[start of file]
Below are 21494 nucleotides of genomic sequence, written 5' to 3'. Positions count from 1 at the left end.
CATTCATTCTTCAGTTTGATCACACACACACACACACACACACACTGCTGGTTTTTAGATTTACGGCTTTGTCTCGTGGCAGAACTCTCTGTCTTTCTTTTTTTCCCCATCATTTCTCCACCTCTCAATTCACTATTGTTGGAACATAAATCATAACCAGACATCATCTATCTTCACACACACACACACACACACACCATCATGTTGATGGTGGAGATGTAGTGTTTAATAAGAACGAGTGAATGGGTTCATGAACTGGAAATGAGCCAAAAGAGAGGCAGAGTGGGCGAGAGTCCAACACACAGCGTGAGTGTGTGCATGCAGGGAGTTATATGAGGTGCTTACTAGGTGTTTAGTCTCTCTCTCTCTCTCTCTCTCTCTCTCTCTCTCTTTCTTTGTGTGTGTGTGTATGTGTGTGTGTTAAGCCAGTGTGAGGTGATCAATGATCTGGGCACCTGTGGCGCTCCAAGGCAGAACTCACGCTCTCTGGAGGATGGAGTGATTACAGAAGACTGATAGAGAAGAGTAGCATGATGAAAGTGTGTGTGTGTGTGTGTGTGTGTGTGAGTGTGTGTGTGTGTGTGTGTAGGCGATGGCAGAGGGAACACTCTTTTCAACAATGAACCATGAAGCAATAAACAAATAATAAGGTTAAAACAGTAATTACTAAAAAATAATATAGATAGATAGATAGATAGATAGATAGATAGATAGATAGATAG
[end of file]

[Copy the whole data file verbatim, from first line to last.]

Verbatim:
Below are 21494 nucleotides of genomic sequence, written 5' to 3'. Positions count from 1 at the left end.
CATTCATTCTTCAGTTTGATCACACACACACACACACACACACACTGCTGGTTTTTAGATTTACGGCTTTGTCTCGTGGCAGAACTCTCTGTCTTTCTTTTTTTCCCCATCATTTCTCCACCTCTCAATTCACTATTGTTGGAACATAAATCATAACCAGACATCATCTATCTTCACACACACACACACACACACACCATCATGTTGATGGTGGAGATGTAGTGTTTAATAAGAACGAGTGAATGGGTTCATGAACTGGAAATGAGCCAAAAGAGAGGCAGAGTGGGCGAGAGTCCAACACACAGCGTGAGTGTGTGCATGCAGGGAGTTATATGAGGTGCTTACTAGGTGTTTAGTCTCTCTCTCTCTCTCTCTCTCTCTCTCTCTCTCTTTCTTTGTGTGTGTGTGTATGTGTGTGTGTTAAGCCAGTGTGAGGTGATCAATGATCTGGGCACCTGTGGCGCTCCAAGGCAGAACTCACGCTCTCTGGAGGATGGAGTGATTACAGAAGACTGATAGAGAAGAGTAGCATGATGAAAGTGTGTGTGTGTGTGTGTGTGTGTGTGAGTGTGTGTGTGTGTGTGTGTAGGCGATGGCAGAGGGAACACTCTTTTCAACAATGAACCATGAAGCAATAAACAAATAATAAGGTTAAAACAGTAATTACTAAAAAATAATATAGATAGATAGATAGATAGATAGATAGATAGATAGATAGATAG